In last season's finale of The 100, Clarke found herself in a facility that was clearly neither Grounder nor Reaper. But does this new, more technologically advanced clan of Earth-dwellers represent a sanctuary for our space teens or a fresh danger?

So this is what the 100 were supposed to find at Mount Weather: the subterranean dwellers. Now, the quarantine sign gives a pretty good indication of why Clarke and her fellow teens have been locked in these medical rooms, but Clarke wastes no time breaking out. And really, Mount Weatherians, you should probably restrain your guests until they're convinced of your benevolence, especially if you've got breakable windows within striking distance. Maybe you guys should lead with the chocolate cake.


Clarke is eventually restrained and introduced to President Dante Wallace, the aesthete who leads the undergrounders. They're a largely pale people, terrified of contamination from the outside, and, we're told, they can't survive the radiation on the surface. Wallace also has a clear disdain for the "savages" who live on the ground. (Granted, some of them are cannibals.) But they have nice things—even chocolate, which we're led to believe is thanks to their underground agriculture.

It's not hard to see why most of the teens are swayed by this luxury. They're finally clean, well fed, and given beds to sleep in. But Clarke is naturally suspicious, and not terribly smart about the way she handles her suspicion at first. Lady, if you try to stab someone with a shoe heel, you're just going back in the restraints. Her attempt to open the door to the outside nearly gets her shot. So in the end, she decides to keep her head down and let President Wallace think he's successfully bribed her with art supplies while she quietly plots her escape.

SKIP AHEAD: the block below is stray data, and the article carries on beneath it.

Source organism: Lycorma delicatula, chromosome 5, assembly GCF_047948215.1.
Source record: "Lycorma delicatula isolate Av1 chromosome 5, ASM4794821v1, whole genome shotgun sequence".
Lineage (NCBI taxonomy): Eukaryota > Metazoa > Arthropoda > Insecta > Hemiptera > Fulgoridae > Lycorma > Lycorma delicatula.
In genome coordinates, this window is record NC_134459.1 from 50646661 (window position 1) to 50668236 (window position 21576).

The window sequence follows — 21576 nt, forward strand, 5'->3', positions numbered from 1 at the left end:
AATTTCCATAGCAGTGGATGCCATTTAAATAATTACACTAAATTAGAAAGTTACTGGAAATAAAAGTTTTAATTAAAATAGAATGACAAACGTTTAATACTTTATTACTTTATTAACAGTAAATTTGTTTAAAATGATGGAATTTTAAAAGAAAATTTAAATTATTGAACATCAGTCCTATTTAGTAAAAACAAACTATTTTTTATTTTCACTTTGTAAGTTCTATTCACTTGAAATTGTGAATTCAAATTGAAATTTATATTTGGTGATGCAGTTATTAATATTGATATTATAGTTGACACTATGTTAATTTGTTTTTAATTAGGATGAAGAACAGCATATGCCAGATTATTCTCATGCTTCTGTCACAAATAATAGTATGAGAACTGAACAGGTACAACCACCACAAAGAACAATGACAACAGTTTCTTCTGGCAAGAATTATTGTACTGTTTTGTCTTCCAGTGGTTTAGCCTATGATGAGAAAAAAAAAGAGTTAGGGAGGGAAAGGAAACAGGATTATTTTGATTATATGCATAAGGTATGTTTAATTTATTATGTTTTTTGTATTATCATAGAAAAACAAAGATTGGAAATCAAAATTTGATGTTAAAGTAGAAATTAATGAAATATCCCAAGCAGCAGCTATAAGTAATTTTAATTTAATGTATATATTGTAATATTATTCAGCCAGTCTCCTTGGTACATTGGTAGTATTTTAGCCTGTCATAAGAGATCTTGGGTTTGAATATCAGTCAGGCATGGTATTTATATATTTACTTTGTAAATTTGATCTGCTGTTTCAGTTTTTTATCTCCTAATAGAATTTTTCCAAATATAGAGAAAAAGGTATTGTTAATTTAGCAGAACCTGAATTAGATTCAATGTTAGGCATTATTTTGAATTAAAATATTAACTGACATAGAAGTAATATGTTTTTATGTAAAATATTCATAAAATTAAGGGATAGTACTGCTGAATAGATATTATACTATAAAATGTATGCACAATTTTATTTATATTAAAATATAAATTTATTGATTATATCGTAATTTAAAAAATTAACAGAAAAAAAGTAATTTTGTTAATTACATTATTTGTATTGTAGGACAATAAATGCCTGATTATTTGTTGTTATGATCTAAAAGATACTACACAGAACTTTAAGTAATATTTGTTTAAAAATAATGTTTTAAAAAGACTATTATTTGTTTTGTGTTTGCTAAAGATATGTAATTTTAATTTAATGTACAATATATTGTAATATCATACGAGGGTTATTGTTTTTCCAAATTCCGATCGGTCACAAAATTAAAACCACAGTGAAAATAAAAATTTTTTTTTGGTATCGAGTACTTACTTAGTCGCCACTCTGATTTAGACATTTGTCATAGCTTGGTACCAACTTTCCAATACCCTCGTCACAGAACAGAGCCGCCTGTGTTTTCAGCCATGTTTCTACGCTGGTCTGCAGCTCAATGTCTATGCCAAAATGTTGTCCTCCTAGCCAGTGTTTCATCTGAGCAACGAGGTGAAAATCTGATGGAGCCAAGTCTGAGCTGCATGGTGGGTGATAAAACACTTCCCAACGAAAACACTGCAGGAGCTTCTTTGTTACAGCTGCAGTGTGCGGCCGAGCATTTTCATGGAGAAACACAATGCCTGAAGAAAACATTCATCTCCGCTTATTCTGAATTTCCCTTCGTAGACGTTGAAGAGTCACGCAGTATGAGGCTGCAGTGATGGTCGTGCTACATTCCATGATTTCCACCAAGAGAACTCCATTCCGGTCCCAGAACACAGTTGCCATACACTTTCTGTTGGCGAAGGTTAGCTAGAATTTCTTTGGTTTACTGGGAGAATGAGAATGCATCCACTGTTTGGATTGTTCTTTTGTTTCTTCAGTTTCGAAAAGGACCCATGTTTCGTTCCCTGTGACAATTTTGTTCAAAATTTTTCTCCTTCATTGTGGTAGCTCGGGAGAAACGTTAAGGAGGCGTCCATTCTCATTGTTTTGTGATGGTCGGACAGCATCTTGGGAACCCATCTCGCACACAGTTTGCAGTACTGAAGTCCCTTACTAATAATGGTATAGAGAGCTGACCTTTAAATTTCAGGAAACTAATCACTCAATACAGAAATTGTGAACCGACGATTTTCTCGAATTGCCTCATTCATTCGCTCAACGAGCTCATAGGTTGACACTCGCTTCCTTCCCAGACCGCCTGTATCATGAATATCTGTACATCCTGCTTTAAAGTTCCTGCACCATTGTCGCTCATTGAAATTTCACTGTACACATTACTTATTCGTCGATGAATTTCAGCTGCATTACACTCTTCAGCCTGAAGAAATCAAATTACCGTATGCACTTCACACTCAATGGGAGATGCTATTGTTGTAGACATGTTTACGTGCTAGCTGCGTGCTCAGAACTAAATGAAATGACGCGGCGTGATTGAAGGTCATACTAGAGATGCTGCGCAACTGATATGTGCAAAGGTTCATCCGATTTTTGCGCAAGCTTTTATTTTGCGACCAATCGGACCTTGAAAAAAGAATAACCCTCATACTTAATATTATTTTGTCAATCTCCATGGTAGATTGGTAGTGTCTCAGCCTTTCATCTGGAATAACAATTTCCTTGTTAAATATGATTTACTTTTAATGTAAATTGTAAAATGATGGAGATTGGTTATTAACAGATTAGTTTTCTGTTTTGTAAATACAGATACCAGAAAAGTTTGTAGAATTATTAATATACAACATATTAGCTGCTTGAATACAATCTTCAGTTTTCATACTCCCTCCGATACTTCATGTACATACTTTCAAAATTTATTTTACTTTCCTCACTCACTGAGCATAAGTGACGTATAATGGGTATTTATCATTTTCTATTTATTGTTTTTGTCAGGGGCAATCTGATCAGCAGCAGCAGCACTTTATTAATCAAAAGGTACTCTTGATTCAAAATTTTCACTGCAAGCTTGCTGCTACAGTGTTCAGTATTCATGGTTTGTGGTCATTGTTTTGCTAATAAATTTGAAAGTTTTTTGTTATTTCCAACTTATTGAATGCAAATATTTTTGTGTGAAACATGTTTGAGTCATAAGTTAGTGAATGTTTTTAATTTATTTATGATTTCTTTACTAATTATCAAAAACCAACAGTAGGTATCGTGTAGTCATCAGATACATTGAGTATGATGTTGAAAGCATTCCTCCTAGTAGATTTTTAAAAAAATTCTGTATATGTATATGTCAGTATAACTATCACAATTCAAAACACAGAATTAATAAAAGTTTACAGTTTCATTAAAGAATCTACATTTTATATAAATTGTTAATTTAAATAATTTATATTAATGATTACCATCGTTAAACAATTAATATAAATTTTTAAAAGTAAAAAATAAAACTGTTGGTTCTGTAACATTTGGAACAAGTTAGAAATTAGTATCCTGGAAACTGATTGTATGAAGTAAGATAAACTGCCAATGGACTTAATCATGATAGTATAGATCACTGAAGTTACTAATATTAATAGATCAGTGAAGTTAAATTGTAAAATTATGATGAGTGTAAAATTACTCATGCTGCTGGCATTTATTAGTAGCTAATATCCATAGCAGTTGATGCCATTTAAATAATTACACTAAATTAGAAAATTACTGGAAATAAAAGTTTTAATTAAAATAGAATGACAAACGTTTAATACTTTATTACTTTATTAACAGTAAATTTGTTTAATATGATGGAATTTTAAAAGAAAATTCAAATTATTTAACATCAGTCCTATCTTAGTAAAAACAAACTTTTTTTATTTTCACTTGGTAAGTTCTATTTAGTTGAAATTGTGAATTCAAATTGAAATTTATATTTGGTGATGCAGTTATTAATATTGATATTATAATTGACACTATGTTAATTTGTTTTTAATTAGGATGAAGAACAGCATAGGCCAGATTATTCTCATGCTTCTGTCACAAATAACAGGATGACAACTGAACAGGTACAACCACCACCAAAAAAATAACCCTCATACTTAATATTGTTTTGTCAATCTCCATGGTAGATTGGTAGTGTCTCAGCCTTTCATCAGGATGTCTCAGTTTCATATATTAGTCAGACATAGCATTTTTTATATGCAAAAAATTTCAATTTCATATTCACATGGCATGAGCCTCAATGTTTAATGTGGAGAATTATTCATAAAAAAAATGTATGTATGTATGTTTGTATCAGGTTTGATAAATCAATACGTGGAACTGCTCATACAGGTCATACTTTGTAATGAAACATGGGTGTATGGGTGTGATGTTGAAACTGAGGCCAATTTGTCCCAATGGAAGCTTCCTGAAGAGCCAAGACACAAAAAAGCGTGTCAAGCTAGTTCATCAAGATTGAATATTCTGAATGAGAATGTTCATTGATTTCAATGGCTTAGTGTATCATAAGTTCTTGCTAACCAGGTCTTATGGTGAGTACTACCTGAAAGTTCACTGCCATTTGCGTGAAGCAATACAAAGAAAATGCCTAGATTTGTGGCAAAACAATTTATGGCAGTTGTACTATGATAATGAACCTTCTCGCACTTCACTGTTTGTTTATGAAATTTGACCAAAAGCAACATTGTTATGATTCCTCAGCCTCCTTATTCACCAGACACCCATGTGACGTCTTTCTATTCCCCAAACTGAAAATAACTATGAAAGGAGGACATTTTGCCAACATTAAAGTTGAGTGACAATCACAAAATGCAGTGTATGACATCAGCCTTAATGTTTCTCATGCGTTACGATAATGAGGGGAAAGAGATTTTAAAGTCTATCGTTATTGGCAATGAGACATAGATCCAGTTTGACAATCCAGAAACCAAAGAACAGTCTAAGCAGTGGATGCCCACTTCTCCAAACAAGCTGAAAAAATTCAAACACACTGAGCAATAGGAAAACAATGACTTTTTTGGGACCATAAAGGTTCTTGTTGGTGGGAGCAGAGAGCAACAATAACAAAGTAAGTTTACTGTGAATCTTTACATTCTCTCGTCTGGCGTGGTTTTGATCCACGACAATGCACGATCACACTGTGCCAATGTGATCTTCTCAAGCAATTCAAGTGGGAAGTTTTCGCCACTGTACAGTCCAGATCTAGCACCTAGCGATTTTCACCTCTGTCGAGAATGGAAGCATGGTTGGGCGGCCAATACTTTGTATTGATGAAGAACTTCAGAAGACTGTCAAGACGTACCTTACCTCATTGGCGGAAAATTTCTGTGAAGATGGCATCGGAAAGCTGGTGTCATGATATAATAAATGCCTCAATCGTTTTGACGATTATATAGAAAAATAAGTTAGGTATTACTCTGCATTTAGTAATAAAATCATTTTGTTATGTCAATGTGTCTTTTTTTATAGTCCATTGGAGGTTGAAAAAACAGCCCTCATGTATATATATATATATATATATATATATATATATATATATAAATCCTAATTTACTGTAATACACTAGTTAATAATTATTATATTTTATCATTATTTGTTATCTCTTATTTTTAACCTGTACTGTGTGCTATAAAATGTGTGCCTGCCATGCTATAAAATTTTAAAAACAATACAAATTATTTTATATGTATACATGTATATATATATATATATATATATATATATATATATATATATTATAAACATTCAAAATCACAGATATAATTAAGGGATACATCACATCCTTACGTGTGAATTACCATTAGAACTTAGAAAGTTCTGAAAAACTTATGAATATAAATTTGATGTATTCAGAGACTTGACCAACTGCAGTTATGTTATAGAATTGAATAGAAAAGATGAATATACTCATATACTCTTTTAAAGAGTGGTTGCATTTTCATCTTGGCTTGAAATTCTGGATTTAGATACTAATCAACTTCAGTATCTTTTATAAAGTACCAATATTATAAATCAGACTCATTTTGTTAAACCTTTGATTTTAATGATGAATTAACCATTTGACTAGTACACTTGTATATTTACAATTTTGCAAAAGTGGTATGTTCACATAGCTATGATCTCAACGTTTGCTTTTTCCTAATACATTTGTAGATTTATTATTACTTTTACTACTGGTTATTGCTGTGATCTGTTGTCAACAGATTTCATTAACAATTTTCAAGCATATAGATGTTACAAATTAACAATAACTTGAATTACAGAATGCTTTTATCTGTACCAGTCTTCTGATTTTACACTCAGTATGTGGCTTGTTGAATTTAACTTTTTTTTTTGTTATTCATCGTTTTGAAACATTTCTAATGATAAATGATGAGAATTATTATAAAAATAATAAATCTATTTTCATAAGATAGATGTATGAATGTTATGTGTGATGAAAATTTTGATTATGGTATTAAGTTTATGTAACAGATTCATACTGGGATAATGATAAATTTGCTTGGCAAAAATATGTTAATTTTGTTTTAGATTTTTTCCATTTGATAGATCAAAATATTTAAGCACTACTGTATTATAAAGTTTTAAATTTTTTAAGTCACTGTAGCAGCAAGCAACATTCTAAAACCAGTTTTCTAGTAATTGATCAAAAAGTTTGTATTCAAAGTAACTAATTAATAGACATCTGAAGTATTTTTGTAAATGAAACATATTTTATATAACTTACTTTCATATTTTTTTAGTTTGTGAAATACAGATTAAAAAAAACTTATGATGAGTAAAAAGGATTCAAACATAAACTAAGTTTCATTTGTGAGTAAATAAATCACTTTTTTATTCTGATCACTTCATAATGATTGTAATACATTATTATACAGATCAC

There is, after all, something fishy about these people and all their cake. I'm getting a weird Time Machine vibe off of these people, like they're supposed to be the Eloi to the Reapers' Morlocks, but with their geophysical positions reversed. And if Wallace's people didn't spot any of survivors from the remaining 100 or from the wreckage of the Ark, they weren't looking terribly hard. But they've got medical technology and they've got guns, which makes them formidable potential allies—or foes. Clarke is right to stay on her toes, as long as she doesn't rush to start stabbing people. I'm cautiously optimistic about this new development. It will be interesting to see these 48 survivors living among an Earthbound culture rather than hurling weaponry at them in the woods.

Meanwhile, the adults from the Ark are taking charge, treating the remaining 100 from the camp as general fuck-ups. They easily take out a Reaper and start scolding the kids for their Lord of the Flies ways. We'll see how well you guys do when you've been on the surface a little longer.


But these aren't the only two avenues that have opened up on the show. Lincoln has lugged a poisoned and hallucinating Octavia to his village, where he could be killed as a traitor. The columns and Abraham Lincoln statue (You maniacs! You blew it up!) seem to imply that we're in Washington, DC, which isn't quite on the ocean, though I suppose the Potomac will do in a pinch.

And then there's Thelonious Jaha, who was ready to go to his final rest. He had guided his people to the surface of Earth, and, like a good captain, he was ready to go down with the ship—at least until he heard an infant crying somewhere in the distance. Oh dear. I suppose this means that Thelonious is about to have an arc where he tries to find his way down to Earth for the infant's sake. That's assuming we can rule out Thelonious having gone mad.